Recently someone asked me why employers ask for references. I couldn’t help but guess that the person didn’t have any which, as it turned out was true.
“Do they really matter? I mean are they going to talk to them anyhow? What if I just make some up and tell the interviewer that the companies moved and I don’t know where they are? Would that work? What if I just got some friends to pretend I worked for them?”
The short answer to this question is, “No! Don’t do it!”. Employment references are as equally important to an employer as they would be to you if you were looking for a Child Care Centre for your own children, or were hiring a Contractor to remodel your kitchen. The more you know about people, the more confident you are going to be in your decision. You want to increase the odds of ending up with a good experience for your child once in care; be happy with the renovation work done by your Contractor. Fail to ask or check for references and you run a higher risk of making a poor decision and regretting it. Well the same is true when employers are hiring.
Now a very good idea is to think about references long before you actually need them. You might be content at the moment in your present job, not seriously contemplating any change in your employer or looking for a promotion. Now is the very time to get all the contact information on the people you might need in the future. It should be easy enough to get the proper spelling, title, phone extension and email address of your boss and a couple of co-workers without raising suspicions. If something suddenly happens such as a plant closure or they take a leave of absence, you’ve got the information tucked away.
Traditionally, 3 professional (work-related) references are the norm, and possibly 1 personal reference. It raises concerns if you don’t use your most recent employer as a reference, so if things are strained in any way, try to smooth things over now before you actually need them in the future.
References are usually contacted – but not always. There are some employers that like applicants so much, they just don’t bother to contact everyone and trust their own instincts. That’s usually not the norm, but I have to acknowledge it does happen. Don’t bet on it in your own case however. Employers are protecting themselves more than ever these days, and one way they protect themselves is checking into the backgrounds of the people they hire. After all the interviewer only has your word for all the wonderful things you say you’ve done and are capable of doing. References back up your claims of performance.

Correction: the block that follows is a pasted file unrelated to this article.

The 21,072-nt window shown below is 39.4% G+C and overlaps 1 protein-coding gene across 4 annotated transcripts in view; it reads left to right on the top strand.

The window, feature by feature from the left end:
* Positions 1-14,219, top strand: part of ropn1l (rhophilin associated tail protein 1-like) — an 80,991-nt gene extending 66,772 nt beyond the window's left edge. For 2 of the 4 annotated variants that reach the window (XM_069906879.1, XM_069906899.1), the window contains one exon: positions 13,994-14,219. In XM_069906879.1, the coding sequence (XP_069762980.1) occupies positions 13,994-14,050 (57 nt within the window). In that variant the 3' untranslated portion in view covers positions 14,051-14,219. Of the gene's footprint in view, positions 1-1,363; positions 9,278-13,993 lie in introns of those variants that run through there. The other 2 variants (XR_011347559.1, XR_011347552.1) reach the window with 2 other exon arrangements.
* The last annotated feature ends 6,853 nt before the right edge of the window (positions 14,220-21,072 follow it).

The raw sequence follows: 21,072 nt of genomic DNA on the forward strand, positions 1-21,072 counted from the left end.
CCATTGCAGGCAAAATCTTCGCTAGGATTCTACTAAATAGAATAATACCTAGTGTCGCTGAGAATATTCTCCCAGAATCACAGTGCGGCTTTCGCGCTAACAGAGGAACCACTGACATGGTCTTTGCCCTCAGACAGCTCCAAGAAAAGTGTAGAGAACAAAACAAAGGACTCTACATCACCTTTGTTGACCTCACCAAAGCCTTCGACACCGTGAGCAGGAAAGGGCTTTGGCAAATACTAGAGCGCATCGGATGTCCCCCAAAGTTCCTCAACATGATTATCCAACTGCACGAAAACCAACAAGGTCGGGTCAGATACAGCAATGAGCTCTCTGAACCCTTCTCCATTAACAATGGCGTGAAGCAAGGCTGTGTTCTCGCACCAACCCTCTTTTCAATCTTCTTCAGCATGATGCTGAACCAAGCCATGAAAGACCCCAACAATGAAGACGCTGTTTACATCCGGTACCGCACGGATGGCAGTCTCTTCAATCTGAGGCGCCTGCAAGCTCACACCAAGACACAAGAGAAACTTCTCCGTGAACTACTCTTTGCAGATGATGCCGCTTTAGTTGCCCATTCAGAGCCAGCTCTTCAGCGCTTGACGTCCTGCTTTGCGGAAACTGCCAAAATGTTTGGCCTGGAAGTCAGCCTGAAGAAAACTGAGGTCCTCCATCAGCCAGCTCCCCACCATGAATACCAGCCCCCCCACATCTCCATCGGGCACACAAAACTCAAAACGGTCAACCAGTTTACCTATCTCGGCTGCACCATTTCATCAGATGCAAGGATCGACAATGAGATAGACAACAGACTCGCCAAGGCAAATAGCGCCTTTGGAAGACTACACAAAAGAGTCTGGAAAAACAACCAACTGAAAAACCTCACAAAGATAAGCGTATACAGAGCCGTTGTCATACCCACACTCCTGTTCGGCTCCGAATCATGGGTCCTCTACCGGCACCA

No references? Look at things from the other side of the table. You’re in your 30’s or 40’s and you can’t name a single person over the course of your lifetime that can vouch for your work history or your performance in any of your jobs? That’s pretty poor if you look at it objectively.
Say you got fired from your last job and are worried the ex-boss will not be willing to say anything good about you. Just to complicate things further, let’s say you have no contact information on any of your co-workers either; co-workers who just might attest to your work. This becomes a testament of your problem-solving skills. For starters, you should contact the company, leave your name and number and ask them to pass along a request for a return phone call from the people you worked with. When they do call, ask them to be a reference for you. As for the ex-boss; swallow your pride and speak directly with him or her. Tell them you are moving on, looking for other employment and need a reference; not a glowing endorsement, just confirmation of your start and end date. You’ve got nothing to lose and a whole lot to gain.
Some organizations actually don’t give performance references at all to protect the company itself. They have polices that just confirm start and end dates. If this is the policy where you worked, stop sweating and put the contact information for Human Resources down on your references sheet. On the other hand, if the boss is going to roast you alive if someone calls looking for a reference, you can warn an interviewer, briefly explaining the circumstances and what you’ve learned from the experience. The potential employer will appreciate your honesty.
Of course create an online profile through a social media platform such as LinkedIn. It has a section on your profile where you can publicly share recommendations others have made about you and your work performance. By sharing the hyperlink with employers right on your resume, they can look up these recommendations in advance of your first interview, see what others are saying about you, and this can motivate them to have you in over other applicants.
Invest in some volunteer work as another option. Whoever supervises you where you volunteer might be an excellent future reference.
The key is to think about your references now, especially if you are working. Stressing about having no references isn’t something you should be doing as the interview is winding down for a job you really want and need.